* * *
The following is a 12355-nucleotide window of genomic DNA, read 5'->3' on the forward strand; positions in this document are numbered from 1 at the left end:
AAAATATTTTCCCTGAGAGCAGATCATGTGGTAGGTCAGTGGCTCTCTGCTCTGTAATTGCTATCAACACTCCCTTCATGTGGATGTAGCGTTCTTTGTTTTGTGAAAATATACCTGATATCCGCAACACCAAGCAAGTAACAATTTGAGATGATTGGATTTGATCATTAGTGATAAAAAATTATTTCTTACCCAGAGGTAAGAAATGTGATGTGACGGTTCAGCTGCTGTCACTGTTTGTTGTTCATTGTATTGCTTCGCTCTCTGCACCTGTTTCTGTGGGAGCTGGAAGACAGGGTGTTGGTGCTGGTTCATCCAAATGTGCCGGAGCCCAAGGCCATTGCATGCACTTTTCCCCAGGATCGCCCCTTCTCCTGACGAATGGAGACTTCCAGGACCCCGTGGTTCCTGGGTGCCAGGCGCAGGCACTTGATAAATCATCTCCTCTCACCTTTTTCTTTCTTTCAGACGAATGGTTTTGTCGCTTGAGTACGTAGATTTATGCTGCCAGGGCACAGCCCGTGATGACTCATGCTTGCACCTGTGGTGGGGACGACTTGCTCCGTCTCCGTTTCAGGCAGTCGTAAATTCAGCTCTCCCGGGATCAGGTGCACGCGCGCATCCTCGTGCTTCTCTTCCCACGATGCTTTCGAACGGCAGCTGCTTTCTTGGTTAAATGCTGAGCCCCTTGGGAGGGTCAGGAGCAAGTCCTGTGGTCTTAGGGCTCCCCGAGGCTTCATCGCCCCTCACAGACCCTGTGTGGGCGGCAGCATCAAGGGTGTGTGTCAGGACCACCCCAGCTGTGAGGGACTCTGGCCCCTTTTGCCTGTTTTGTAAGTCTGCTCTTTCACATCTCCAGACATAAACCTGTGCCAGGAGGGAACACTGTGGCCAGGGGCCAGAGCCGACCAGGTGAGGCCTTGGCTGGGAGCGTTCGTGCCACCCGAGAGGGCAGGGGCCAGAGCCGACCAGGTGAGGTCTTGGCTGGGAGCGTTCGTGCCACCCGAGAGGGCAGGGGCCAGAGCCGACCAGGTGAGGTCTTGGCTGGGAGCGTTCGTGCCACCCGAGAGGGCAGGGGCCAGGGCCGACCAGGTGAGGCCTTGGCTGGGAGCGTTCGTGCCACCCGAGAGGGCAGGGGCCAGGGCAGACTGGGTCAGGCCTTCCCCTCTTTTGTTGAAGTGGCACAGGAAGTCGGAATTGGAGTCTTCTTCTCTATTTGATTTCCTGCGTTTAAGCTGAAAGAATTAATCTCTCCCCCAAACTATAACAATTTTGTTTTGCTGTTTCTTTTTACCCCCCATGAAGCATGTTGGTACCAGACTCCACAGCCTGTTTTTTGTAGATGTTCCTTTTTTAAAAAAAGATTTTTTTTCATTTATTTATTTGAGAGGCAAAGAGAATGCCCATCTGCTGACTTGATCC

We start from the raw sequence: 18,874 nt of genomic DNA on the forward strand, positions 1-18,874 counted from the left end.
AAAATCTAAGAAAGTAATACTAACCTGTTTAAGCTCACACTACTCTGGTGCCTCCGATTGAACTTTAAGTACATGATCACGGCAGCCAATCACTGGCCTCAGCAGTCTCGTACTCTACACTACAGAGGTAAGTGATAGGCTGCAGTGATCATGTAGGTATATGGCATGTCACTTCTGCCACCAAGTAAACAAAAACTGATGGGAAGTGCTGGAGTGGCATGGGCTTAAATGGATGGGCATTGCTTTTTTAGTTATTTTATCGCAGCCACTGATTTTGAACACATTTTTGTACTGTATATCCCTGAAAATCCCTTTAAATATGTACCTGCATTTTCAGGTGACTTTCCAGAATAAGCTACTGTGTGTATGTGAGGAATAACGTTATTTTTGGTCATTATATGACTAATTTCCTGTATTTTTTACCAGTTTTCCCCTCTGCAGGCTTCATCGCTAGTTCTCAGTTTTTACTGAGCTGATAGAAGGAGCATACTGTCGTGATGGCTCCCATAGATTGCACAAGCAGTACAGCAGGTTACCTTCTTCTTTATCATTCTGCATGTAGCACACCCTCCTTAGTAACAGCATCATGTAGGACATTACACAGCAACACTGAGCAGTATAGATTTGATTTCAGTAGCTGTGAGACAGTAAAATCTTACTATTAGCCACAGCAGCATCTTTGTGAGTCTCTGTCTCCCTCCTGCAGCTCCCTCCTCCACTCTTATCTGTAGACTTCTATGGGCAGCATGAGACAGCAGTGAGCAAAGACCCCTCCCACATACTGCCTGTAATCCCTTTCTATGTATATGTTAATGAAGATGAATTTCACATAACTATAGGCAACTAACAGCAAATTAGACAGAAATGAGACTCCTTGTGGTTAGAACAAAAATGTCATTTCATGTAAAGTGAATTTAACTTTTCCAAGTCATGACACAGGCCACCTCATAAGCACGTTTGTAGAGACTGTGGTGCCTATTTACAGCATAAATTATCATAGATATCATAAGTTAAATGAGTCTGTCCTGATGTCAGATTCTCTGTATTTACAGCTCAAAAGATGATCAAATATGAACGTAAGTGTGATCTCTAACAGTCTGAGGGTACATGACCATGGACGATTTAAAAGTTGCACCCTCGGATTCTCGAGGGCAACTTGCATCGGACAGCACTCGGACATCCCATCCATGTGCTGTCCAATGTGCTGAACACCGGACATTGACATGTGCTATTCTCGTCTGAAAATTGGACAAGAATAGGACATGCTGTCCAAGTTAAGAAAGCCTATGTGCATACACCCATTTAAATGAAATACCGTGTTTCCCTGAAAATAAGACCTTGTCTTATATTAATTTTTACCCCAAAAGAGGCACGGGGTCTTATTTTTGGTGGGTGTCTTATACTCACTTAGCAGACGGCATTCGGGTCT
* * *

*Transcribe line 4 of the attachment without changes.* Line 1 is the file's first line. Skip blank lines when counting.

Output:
AAAATCTAAGAAAGTAATACTAACCTGTTTAAGCTCACACTACTCTGGTGCCTCCGATTGAACTTTAAGTACATGATCACGGCAGCCAATCACTGGCCTCAGCAGTCTCGTACTCTACACTACAGAGGTAAGTGATAGGCTGCAGTGATCATGTAGGTATATGGCATGTCACTTCTGCCACCAAGTAAACAAAAACTGATGGGAAGTGCTGGAGTGGCATGGGCTTAAATGGATGGGCATTGCTTTTTTAGTTATTTTATCGCAGCCACTGATTTTGAACACATTTTTGTACTGTATATCCCTGAAAATCCCTTTAAATATGTACCTGCATTTTCAGGTGACTTTCCAGAATAAGCTACTGTGTGTATGTGAGGAATAACGTTATTTTTGGTCATTATATGACTAATTTCCTGTATTTTTTACCAGTTTTCCCCTCTGCAGGCTTCATCGCTAGTTCTCAGTTTTTACTGAGCTGATAGAAGGAGCATACTGTCGTGATGGCTCCCATAGATTGCACAAGCAGTACAGCAGGTTACCTTCTTCTTTATCATTCTGCATGTAGCACACCCTCCTTAGTAACAGCATCATGTAGGACATTACACAGCAACACTGAGCAGTATAGATTTGATTTCAGTAGCTGTGAGACAGTAAAATCTTACTATTAGCCACAGCAGCATCTTTGTGAGTCTCTGTCTCCCTCCTGCAGCTCCCTCCTCCACTCTTATCTGTAGACTTCTATGGGCAGCATGAGACAGCAGTGAGCAAAGACCCCTCCCACATACTGCCTGTAATCCCTTTCTATGTATATGTTAATGAAGATGAATTTCACATAACTATAGGCAACTAACAGCAAATTAGACAGAAATGAGACTCCTTGTGGTTAGAACAAAAATGTCATTTCATGTAAAGTGAATTTAACTTTTCCAAGTCATGACACAGGCCACCTCATAAGCACGTTTGTAGAGACTGTGGTGCCTATTTACAGCATAAATTATCATAGATATCATAAGTTAAATGAGTCTGTCCTGATGTCAGATTCTCTGTATTTACAGCTCAAAAGATGATCAAATATGAACGTAAGTGTGATCTCTAACAGTCTGAGGGTACATGACCATGGACGATTTAAAAGTTGCACCCTCGGATTCTCGAGGGCAACTTGCATCGGACAGCACTCGGACATCCCATCCATGTGCTGTCCAATGTGCTGAACACCGGACATTGACATGTGCTATTCTCGTCTGAAAATTGGACAAGAATAGGACATGCTGTCCAAGTTAAGAAAGCCTATGTGCATACACCCATTTAAATGAAATACCGTGTTTCCCTGAAAATAAGACCTTGTCTTATATTAATTTTTACCCCAAAAGAGGCACGGGGTCTTATTTTTGGTGGGTGTCTTATACTCACTTAGCAGACGGCATTCGGGTCT